The conception of consciousness
In order to define the nature of consciousness, let us begin with an exposition and an examination of the general conception thereof elaborated and defended by the empiricist school. The thinkers belonging to this school see in consciousness a sort of stage in which data like sensations, imaginations, volitions, emotions, etc., appear and disappear. These data, which are considered to be the simplest elements of consciousness, coexist with and follow one another; they call upon and evoke each other according to the laws of association. Consciousness, then, is nothing else than a series of events occurring and taking place, a series regulated by empirical laws which one succeeds in establishing by means of induction.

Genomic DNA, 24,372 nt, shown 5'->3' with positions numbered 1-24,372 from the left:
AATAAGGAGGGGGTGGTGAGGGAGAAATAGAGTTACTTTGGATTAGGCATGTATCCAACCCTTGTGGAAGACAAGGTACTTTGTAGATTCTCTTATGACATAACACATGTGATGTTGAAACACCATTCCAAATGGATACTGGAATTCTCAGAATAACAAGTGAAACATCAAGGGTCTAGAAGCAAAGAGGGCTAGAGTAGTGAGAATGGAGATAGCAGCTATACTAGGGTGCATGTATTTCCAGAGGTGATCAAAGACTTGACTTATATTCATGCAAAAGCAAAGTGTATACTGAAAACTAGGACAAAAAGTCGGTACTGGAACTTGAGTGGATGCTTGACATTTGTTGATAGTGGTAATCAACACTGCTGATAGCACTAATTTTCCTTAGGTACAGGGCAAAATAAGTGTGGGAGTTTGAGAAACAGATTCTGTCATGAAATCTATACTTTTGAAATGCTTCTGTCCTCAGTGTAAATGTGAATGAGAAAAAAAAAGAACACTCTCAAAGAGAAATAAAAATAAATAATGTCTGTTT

Gurwitsch, A. (2010). The conception of consciousness, in The collected works of Aron Gurwitsch (1901–1973) I, Dordrecht, Springer, pp. 107-183.
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